The tattered pieces of the shirt worn by one-year-old Vallabh Venu bear testimony to his gruesome end. The amulet, which ironically was tied around the child’s neck to ward off evil, was broken and resting nearby. There were dark smudges at several places nearby, a telltale sign of the child’s blood possibly getting soaked by the soil.

It was Monday afternoon and the tattered pieces of the shirt worn by one-year-old Vallabh Venu were still lying near a freshly dug borewell, just a few metres away from the hut in which the child had spent the last night of his life with his parents. The amulet, which ironically was tied around the child’s neck to ward off evil, was broken and resting nearby. There were dark smudges at several places nearby, a telltale sign of the child’s blood possibly getting soaked by the soil.

In the wee hours of Monday, a tractor driver, who came to unload construction material at a nearby site, spotted four stray dogs, which had surrounded the child’s body. According to the driver, the child was unconscious, had dog bites all over the body, bruised, mauled, bleeding and his clothes were torn into pieces. The driver raised an alarm and rushed to the nearby hut hoping to wake the inmates to get help.

When the parents, Mahesh (24) and Shobha (20), were woken up, they refused to believe that their child was hurt. “I asked them whether the injured child was theirs. Initially, they refused to acknowledge, but gradually they accepted the reality. It was shocking to see a small helpless child in such a condition. The dogs showed no mercy,” recalled the tractor driver Ramesh.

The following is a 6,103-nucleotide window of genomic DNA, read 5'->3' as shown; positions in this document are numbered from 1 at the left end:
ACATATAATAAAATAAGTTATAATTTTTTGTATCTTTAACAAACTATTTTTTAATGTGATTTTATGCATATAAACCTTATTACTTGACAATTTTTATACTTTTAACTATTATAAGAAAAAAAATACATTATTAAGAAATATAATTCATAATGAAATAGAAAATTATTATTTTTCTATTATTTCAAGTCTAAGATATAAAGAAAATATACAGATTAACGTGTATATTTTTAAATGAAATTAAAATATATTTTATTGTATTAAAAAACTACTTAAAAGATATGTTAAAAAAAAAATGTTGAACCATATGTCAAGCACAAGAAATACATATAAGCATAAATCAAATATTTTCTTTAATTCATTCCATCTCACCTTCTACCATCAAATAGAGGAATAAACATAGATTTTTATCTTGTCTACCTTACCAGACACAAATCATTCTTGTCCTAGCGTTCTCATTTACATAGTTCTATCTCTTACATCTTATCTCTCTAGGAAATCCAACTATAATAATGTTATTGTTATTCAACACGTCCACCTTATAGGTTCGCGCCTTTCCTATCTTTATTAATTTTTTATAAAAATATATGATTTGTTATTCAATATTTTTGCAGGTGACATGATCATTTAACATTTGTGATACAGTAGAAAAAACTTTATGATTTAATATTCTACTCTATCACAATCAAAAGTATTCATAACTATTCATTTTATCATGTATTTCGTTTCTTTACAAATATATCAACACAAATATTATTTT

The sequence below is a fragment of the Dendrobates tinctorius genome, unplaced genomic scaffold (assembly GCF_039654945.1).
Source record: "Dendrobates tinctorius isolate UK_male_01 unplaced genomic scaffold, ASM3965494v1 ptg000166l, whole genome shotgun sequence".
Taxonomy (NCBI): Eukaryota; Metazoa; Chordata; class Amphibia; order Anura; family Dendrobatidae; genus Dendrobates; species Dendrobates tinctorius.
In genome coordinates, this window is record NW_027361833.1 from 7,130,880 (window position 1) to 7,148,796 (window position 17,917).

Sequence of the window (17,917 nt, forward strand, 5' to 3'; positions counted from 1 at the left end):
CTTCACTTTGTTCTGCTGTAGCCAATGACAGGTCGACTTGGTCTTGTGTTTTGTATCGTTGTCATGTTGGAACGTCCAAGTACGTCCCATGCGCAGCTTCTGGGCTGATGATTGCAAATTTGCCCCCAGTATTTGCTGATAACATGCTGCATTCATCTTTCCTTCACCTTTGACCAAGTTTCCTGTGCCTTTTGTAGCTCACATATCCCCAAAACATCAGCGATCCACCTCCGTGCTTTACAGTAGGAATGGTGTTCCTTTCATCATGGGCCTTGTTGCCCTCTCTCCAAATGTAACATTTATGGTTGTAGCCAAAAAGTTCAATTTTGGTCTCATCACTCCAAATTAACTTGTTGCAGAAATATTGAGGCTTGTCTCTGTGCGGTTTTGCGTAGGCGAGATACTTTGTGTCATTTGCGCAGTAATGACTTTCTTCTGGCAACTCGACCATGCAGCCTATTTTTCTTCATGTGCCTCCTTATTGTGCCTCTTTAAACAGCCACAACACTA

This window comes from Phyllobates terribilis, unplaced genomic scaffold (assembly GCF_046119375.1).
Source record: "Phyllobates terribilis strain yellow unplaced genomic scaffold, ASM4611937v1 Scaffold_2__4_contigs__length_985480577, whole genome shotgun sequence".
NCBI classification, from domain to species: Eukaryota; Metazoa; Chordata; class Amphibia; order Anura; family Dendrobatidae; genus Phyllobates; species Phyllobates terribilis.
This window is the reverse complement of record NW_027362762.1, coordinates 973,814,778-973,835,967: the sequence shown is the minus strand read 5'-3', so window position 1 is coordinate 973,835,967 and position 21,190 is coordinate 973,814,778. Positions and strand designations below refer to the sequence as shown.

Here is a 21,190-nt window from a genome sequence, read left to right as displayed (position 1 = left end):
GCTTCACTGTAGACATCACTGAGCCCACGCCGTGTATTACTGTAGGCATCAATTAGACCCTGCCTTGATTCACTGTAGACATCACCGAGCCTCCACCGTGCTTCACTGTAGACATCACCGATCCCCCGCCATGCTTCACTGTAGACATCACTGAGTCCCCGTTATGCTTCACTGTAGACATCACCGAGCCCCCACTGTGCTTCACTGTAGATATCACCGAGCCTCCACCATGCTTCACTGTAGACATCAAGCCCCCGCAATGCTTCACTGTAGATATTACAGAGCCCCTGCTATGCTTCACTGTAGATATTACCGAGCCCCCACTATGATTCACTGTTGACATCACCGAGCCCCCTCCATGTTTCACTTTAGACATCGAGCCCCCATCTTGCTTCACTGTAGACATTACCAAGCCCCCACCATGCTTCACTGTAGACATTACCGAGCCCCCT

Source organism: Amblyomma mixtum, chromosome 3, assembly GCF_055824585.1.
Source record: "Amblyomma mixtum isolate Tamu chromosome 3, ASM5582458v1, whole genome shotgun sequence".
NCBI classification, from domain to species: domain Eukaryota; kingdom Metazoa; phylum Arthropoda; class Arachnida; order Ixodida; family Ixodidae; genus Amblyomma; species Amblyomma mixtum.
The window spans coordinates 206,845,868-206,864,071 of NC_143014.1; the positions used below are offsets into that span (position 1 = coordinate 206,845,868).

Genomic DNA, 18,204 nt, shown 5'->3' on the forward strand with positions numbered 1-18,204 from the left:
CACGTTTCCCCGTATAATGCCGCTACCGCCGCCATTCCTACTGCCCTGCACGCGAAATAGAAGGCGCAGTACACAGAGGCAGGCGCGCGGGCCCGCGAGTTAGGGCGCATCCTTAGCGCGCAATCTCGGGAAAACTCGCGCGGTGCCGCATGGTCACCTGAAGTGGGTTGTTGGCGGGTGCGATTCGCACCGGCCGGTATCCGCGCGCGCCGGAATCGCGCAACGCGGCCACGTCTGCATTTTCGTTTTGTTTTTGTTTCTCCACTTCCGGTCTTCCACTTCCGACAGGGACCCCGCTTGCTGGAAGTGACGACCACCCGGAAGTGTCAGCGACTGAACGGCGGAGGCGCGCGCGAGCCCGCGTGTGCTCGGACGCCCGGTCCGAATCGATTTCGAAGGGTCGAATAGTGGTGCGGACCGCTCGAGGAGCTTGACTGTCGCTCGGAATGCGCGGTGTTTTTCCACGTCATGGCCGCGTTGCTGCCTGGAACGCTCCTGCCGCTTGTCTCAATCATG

The mother was shocked. “How can this happen to our child in the middle of the night? I was sleeping and could not even hear my child’s cries of help. There were occasions when our children used to feed the stray dogs and now the dogs have killed my child,” she says. The family was living in the hut just opposite to the house which is under construction.

“Mahesh was the watchman for the under-construction building. During daytime, he either used to work here or go to other construction sites for work while his wife used to work as domestic help. The locality has a large number of stray dogs and seldom anybody from the municipality comes to catch them,” says Rani, a domestic help in the colony.

The couple, who are daily labourers, were so poor that they did not have enough money to purchase and install a proper wooden door for the hut, which had just enough space to accommodate two adults and a child. In place of a door, the couple had tied a flimsy curtain made out of jute bag at the entrance, which probably emboldened the dogs to sneak into the hut at night.

The neighbourhood of New Hanuman Nagar, Nagaram, five kilometres from ECIL crossroads, is a hub of real estate activity and attracts daily labourers from nearby districts. It was just two years ago when Mahesh and Shobha had decided to leave their native Gajwel, Medak district and shift to Nagaram for livelihood.

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